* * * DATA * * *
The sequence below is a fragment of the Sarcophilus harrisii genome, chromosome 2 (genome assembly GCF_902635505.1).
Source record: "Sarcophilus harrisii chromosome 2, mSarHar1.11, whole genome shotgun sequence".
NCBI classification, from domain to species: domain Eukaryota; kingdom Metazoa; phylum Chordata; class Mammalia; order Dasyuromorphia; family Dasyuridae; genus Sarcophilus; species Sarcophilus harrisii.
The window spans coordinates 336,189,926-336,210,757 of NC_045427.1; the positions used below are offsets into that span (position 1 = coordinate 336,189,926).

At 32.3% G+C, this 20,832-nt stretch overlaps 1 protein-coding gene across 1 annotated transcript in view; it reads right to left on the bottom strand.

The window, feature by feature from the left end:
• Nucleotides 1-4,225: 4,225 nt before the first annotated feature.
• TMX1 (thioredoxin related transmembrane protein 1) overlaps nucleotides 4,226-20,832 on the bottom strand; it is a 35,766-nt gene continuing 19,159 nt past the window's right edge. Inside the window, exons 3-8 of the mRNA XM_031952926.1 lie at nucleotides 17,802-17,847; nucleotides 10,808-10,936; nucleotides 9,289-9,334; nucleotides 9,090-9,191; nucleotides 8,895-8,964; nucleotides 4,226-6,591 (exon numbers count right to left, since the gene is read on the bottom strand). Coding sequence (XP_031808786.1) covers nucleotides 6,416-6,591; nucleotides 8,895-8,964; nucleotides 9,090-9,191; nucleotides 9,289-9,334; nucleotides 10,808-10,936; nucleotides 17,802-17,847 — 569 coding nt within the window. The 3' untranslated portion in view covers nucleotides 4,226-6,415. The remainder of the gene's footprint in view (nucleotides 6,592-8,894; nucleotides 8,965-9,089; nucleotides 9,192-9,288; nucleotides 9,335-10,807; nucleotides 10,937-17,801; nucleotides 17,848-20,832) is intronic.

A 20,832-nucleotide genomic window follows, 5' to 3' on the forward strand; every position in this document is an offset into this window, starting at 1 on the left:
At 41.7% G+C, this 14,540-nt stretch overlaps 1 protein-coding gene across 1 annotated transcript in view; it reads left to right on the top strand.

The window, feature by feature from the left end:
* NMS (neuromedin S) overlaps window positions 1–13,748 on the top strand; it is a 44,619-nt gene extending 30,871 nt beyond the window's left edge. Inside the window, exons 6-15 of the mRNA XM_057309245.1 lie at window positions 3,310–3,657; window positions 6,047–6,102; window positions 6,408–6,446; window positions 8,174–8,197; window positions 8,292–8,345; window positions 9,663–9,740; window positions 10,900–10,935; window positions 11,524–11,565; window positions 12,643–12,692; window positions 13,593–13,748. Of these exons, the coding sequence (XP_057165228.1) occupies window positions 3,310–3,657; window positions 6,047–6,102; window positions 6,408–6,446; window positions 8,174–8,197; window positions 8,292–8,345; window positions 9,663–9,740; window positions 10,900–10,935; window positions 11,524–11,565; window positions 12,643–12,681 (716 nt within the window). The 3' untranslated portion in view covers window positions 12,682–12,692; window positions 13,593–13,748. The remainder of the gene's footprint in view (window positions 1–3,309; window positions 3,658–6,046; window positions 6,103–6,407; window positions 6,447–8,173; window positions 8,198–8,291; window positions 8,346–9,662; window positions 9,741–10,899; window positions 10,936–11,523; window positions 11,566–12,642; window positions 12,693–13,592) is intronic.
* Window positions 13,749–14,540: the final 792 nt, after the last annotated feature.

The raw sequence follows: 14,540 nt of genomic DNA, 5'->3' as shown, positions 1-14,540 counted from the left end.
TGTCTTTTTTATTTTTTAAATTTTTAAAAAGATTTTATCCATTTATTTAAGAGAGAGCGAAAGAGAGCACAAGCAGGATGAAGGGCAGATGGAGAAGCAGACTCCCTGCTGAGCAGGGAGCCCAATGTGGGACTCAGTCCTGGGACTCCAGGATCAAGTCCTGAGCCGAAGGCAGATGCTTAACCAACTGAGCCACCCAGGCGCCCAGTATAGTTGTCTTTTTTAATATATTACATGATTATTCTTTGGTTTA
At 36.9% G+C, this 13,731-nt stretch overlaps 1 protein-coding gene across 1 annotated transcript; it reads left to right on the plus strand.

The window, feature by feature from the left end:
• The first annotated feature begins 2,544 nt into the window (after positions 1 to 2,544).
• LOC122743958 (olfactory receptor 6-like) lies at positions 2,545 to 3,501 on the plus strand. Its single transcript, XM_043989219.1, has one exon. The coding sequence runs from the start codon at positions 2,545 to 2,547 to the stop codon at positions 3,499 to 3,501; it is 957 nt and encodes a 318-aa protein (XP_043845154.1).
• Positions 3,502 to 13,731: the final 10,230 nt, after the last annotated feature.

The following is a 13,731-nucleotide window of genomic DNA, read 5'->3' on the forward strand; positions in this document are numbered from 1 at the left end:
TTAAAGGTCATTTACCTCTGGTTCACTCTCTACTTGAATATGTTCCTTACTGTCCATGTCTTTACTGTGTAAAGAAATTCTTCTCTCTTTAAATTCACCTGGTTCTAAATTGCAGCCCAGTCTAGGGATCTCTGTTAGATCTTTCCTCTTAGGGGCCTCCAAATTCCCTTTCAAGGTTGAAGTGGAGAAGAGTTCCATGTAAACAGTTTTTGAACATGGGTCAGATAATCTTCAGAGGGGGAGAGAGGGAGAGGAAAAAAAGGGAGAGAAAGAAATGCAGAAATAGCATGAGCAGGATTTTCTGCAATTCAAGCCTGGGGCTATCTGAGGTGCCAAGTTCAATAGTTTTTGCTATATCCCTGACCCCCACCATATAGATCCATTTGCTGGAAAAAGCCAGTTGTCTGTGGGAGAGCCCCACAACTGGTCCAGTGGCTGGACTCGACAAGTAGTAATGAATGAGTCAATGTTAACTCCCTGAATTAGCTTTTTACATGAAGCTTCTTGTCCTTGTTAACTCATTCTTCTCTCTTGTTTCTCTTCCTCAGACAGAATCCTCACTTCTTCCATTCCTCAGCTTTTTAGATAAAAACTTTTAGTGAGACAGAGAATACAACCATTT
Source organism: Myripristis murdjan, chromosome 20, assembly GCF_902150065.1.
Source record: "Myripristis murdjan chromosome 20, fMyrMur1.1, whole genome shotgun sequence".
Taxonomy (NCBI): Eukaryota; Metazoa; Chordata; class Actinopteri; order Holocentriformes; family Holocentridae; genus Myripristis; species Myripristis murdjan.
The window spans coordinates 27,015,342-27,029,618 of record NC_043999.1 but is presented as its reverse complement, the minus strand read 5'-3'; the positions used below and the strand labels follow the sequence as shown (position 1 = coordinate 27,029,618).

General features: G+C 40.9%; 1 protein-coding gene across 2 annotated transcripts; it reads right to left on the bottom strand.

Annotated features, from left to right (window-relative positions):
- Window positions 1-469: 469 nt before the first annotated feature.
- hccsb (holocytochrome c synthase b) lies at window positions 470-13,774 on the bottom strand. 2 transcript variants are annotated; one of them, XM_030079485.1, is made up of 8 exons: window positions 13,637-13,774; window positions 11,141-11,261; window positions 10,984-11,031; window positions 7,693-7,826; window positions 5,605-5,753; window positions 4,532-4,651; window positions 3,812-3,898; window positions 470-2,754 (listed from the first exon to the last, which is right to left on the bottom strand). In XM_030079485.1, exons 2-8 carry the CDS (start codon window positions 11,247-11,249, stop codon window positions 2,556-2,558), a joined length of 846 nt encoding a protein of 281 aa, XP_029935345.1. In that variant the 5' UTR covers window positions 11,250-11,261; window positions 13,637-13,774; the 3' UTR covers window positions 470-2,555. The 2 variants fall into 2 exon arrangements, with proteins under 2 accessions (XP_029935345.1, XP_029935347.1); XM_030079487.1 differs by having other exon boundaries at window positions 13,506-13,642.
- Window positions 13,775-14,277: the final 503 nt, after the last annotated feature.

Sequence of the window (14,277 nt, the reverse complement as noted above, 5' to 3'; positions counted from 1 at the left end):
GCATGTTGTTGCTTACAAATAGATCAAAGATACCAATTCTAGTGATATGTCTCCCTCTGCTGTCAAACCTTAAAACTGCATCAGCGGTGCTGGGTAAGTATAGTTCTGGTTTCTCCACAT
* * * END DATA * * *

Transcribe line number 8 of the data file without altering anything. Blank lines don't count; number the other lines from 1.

• TMX1 (thioredoxin related transmembrane protein 1) overlaps nucleotides 4,226-20,832 on the bottom strand; it is a 35,766-nt gene continuing 19,159 nt past the window's right edge. Inside the window, exons 3-8 of the mRNA XM_031952926.1 lie at nucleotides 17,802-17,847; nucleotides 10,808-10,936; nucleotides 9,289-9,334; nucleotides 9,090-9,191; nucleotides 8,895-8,964; nucleotides 4,226-6,591 (exon numbers count right to left, since the gene is read on the bottom strand). Coding sequence (XP_031808786.1) covers nucleotides 6,416-6,591; nucleotides 8,895-8,964; nucleotides 9,090-9,191; nucleotides 9,289-9,334; nucleotides 10,808-10,936; nucleotides 17,802-17,847 — 569 coding nt within the window. The 3' untranslated portion in view covers nucleotides 4,226-6,415. The remainder of the gene's footprint in view (nucleotides 6,592-8,894; nucleotides 8,965-9,089; nucleotides 9,192-9,288; nucleotides 9,335-10,807; nucleotides 10,937-17,801; nucleotides 17,848-20,832) is intronic.